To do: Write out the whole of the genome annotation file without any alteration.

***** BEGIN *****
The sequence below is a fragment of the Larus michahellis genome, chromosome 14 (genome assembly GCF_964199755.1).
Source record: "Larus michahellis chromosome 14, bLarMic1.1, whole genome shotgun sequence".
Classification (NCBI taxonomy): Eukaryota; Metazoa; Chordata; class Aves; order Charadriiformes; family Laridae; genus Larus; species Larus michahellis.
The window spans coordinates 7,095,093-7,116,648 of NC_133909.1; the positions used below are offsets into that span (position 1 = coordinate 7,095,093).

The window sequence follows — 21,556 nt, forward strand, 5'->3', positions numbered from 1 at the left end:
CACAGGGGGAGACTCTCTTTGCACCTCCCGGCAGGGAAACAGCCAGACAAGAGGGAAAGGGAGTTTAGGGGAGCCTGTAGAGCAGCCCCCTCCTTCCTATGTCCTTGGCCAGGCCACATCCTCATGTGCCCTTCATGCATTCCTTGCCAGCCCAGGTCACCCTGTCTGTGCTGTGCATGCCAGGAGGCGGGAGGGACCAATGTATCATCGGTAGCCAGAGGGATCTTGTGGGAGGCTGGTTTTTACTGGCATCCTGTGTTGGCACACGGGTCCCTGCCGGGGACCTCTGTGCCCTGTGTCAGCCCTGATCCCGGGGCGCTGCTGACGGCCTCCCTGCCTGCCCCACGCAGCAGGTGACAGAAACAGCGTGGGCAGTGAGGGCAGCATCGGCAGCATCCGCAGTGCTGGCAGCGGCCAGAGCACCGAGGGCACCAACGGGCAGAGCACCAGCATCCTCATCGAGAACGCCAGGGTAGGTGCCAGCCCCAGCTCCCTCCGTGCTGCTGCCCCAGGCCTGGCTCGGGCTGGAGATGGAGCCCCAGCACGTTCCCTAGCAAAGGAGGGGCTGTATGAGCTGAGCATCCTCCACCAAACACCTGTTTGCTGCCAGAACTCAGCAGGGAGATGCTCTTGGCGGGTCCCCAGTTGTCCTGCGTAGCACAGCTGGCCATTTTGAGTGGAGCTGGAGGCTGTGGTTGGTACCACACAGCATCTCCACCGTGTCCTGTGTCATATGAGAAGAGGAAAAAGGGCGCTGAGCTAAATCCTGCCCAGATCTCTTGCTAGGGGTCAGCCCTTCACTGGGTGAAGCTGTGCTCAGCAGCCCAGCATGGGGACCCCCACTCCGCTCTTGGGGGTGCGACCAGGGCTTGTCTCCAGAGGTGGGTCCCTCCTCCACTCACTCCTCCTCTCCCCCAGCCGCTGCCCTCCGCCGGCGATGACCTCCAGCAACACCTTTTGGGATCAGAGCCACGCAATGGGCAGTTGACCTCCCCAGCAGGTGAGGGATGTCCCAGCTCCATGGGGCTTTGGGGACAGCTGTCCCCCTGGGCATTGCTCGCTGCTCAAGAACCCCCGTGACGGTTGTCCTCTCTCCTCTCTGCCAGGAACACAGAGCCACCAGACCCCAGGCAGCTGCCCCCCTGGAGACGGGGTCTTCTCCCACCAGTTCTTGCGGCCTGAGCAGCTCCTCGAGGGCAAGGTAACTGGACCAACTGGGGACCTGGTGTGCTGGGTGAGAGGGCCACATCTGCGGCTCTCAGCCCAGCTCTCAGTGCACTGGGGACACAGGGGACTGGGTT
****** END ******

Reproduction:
The sequence below is a fragment of the Larus michahellis genome, chromosome 14 (genome assembly GCF_964199755.1).
Source record: "Larus michahellis chromosome 14, bLarMic1.1, whole genome shotgun sequence".
Classification (NCBI taxonomy): Eukaryota; Metazoa; Chordata; class Aves; order Charadriiformes; family Laridae; genus Larus; species Larus michahellis.
The window spans coordinates 7,095,093-7,116,648 of NC_133909.1; the positions used below are offsets into that span (position 1 = coordinate 7,095,093).

The window sequence follows — 21,556 nt, forward strand, 5'->3', positions numbered from 1 at the left end:
CACAGGGGGAGACTCTCTTTGCACCTCCCGGCAGGGAAACAGCCAGACAAGAGGGAAAGGGAGTTTAGGGGAGCCTGTAGAGCAGCCCCCTCCTTCCTATGTCCTTGGCCAGGCCACATCCTCATGTGCCCTTCATGCATTCCTTGCCAGCCCAGGTCACCCTGTCTGTGCTGTGCATGCCAGGAGGCGGGAGGGACCAATGTATCATCGGTAGCCAGAGGGATCTTGTGGGAGGCTGGTTTTTACTGGCATCCTGTGTTGGCACACGGGTCCCTGCCGGGGACCTCTGTGCCCTGTGTCAGCCCTGATCCCGGGGCGCTGCTGACGGCCTCCCTGCCTGCCCCACGCAGCAGGTGACAGAAACAGCGTGGGCAGTGAGGGCAGCATCGGCAGCATCCGCAGTGCTGGCAGCGGCCAGAGCACCGAGGGCACCAACGGGCAGAGCACCAGCATCCTCATCGAGAACGCCAGGGTAGGTGCCAGCCCCAGCTCCCTCCGTGCTGCTGCCCCAGGCCTGGCTCGGGCTGGAGATGGAGCCCCAGCACGTTCCCTAGCAAAGGAGGGGCTGTATGAGCTGAGCATCCTCCACCAAACACCTGTTTGCTGCCAGAACTCAGCAGGGAGATGCTCTTGGCGGGTCCCCAGTTGTCCTGCGTAGCACAGCTGGCCATTTTGAGTGGAGCTGGAGGCTGTGGTTGGTACCACACAGCATCTCCACCGTGTCCTGTGTCATATGAGAAGAGGAAAAAGGGCGCTGAGCTAAATCCTGCCCAGATCTCTTGCTAGGGGTCAGCCCTTCACTGGGTGAAGCTGTGCTCAGCAGCCCAGCATGGGGACCCCCACTCCGCTCTTGGGGGTGCGACCAGGGCTTGTCTCCAGAGGTGGGTCCCTCCTCCACTCACTCCTCCTCTCCCCCAGCCGCTGCCCTCCGCCGGCGATGACCTCCAGCAACACCTTTTGGGATCAGAGCCACGCAATGGGCAGTTGACCTCCCCAGCAGGTGAGGGATGTCCCAGCTCCATGGGGCTTTGGGGACAGCTGTCCCCCTGGGCATTGCTCGCTGCTCAAGAACCCCCGTGACGGTTGTCCTCTCTCCTCTCTGCCAGGAACACAGAGCCACCAGACCCCAGGCAGCTGCCCCCCTGGAGACGGGGTCTTCTCCCACCAGTTCTTGCGGCCTGAGCAGCTCCTCGAGGGCAAGGTAACTGGACCAACTGGGGACCTGGTGTGCTGGGTGAGAGGGCCACATCTGCGGCTCTCAGCCCAGCTCTCAGTGCACTGGGGACACAGGGGACTGGGTT